Twenty-four is not inevitable — and neither is Serena Williams.
These are the facts of life, or maybe the cycle of life, as Rafael Nadal put it on Friday. Sports belong to the young — even if perhaps the greatest champion in the history of her sport rages against the dying of the light.
Twenty years after winning her first U.S. Open and first Grand Slam tournament, the 37-year-old Williams was beaten in the women’s Open final Saturday by 19-year-old Bianca Andreescu — the powerful, poised and bold Canadian — in straight sets 6-3, 7-5. A year ago, under tumultuous conditions, Serena was beaten in the final by 20-year-old Naomi Osaka. There is a pattern here, folks.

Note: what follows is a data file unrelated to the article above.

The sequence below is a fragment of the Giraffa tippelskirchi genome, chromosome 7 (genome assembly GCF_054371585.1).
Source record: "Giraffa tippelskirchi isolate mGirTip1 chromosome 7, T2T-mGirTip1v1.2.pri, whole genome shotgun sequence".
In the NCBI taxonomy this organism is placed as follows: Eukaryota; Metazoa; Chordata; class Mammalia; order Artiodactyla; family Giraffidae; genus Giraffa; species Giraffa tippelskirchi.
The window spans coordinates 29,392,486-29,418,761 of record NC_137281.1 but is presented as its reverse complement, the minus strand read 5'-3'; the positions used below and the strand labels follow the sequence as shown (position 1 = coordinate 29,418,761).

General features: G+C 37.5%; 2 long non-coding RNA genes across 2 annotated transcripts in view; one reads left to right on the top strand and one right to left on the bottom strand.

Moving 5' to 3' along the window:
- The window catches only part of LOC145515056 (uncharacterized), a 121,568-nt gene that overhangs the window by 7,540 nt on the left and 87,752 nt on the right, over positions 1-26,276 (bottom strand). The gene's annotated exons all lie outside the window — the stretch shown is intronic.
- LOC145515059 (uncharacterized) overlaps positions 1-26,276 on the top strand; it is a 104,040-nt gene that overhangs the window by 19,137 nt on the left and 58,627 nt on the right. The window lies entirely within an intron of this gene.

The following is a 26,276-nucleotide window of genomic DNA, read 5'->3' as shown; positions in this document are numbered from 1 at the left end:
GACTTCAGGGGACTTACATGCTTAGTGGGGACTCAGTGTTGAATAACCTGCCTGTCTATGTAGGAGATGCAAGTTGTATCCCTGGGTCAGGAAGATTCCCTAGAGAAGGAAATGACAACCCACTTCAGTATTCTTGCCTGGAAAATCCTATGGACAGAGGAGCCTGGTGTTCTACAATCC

In neither match did Williams play close to her best tennis. She has not played close to her best tennis in the four Grand Slam finals she has lost since coming within one of Margaret Court’s record of 24 Grand Slam titles with her 2017 victory at the Australian Open before stepping away to have a baby and be a mom.
“I’m not necessarily chasing a record, I’m just trying to win Grand Slams,” an introspective Williams said. “And it’s definitely frustrating, you know?”
Tennis balls are round. They spin, in much the way the Andreescu attacked her decorated opponent from the get-go in breaking Williams in the first game of the match, the final game of the match, and six times overall. Now, with so many talented young women joining the tour, many inspired by the journeys of Serena and Venus Williams — many of whom idolize the sisters who made not only tennis history, but also American history, the tour reflects the natural order. Read More